Monday, December 04, 2006

CAAF confirmation hearing

Sometime in the next couple of days a transcript of today’s CAAF confirmation hearings should be available. (Apparently there’s some confirmation hearing on the Hill tomorrow that’s considered even bigger than today’s CAAF hearing; anyone know what that’s about?) I'll review it and post an analysis when it's ready.

In the meantime, we’ll have to content ourselves with the nominees’ advance policy questions, which are available on the Senate Armed Services Committee’s web site.

Lance-Judge Stucky link:

Lance-Judge Ryan link:

[Seriously, No-Man, how do I paste those in as a hypertext link?]

Here is, by far, the most interesting question:

Please describe the three decisions of the USCAAF since 2001 which you believe have been the most significant.

Lance-Judge Stucky’s answer:

United States v. New, 55 M.J. 95 (2001) (status of legality of an order as question of law; application of political question doctrine to courts-martial).

United States v. Marcum, 60 M.J. 198 (2004) (constitutionality of Article 125 of the UCMJ as applied, in light of Lawrence v. Texas, 539 U.S. 558 (2003)).

United States v. Moreno, 63 M.J. 129 (2006) (due process implications of excessive delays in post-trial review; applicability of Barker v. Wingo, 407 U.S. 514 (1972) to courts-martial).

Lance-Judge Ryan’s answer:

United States v. Wiessen, 56 M.J. 172 (C.A.A.F. 2001) – analyzing challenges for cause based on implied bias of a member and recognizing that implied bias undermines public confidence in the military justice system.

Diaz v. The Judge Advocate General of the Navy, 59 M.J. 34 (C.A.A.F. 2003) – emphasizing that the petitioner’s right to a full and fair review of findings and sentence under Article 6 embodies the concomitant right to have that review conducted in a timely fashion, and that these rights must be recognized, enforced, and protected by the government, by the appellate attorneys, and by the USCAAF.

United States v. Lewis, 63 M.J. 405 (C.A.A.F. 2006) – reemphasizing that unlawful command influence is the mortal enemy of military justice and that, where it is found to exist, judicial authorities must take those steps necessary to preserve both the actual and apparent fairness of criminal proceedings.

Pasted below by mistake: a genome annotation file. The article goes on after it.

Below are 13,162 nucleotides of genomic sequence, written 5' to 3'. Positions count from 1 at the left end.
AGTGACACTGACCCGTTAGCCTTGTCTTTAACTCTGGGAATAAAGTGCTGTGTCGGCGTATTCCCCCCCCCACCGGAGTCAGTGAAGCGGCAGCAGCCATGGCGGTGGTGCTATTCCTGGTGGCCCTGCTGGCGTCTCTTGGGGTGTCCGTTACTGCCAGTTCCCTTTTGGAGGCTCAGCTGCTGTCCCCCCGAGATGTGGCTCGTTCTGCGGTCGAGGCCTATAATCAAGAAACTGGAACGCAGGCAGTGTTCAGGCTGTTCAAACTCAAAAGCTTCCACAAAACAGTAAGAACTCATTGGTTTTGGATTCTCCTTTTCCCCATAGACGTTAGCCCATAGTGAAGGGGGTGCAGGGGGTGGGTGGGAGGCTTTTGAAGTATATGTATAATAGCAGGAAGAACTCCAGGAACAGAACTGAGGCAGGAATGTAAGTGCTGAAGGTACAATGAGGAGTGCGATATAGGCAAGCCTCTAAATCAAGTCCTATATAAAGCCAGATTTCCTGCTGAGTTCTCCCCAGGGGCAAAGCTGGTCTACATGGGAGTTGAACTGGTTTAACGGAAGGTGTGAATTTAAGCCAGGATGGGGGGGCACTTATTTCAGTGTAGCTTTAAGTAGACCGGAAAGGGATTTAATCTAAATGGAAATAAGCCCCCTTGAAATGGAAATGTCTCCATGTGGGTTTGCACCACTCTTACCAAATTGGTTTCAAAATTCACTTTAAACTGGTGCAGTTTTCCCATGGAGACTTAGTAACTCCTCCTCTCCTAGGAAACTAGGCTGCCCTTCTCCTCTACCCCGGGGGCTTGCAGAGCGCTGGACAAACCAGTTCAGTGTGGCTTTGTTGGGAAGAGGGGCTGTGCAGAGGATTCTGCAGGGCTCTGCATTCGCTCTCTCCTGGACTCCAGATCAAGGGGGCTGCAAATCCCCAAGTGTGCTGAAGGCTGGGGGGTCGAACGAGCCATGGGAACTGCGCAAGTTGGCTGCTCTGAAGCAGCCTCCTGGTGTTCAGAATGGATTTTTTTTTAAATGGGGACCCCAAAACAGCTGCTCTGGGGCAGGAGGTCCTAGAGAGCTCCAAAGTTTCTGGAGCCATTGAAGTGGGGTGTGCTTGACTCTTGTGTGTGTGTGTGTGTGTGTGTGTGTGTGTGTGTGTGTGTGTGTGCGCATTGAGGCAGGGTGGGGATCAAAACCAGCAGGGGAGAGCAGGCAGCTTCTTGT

It’s interesting that no case appears on both lance-judges’ lists, though Moreno is a direct descendant of Diaz.

What would you, dear CAAFlog reader, list as your top three? (And try not to just list your own cases.)

--Dwight Sullivan


Bridget said...

Diaz, Marcum, Loving in its various forms.

Anonymous said...


Anonymous said...

Well the way it's supposed to work using HTML, is that you type the following

the title

So, let me try that again.

Stuckey 2


Jason Grover said...

I think I will agree with Bridget. But as a side note, nice job LT Brian Mizer- as counsel in two of the cases, one in each judge's list: Moreno and Lewis.

Jason Grover said...

One disappointing note:

Neither nominee, when asked, "Do you believe that there are actions you need to take to enhance your ability to perform the duties of a judge on the USCAAF?" responded:

"Daily reading of the CAAFlog."

No Man said...

Linking: while highlighting the text you want linked, you need to click the little icon that looks like an eraser. Cases: Loving, Parker v. Levy and Biagase (and progeny est. UCI as an appearance issue)

Jason Grover said...

No Man-
Three CAAF decisions from 2001, not Supreme Court from 1974!

No Man said...

Hey Muppet, you trying posting from your BlackBerry on a moving train! Try this:

Cases: Loving, and any case citing Parker v. Levy (because it still remains the most important decision in MilJus) or Biagase (and progeny est. UCI as an appearance issue)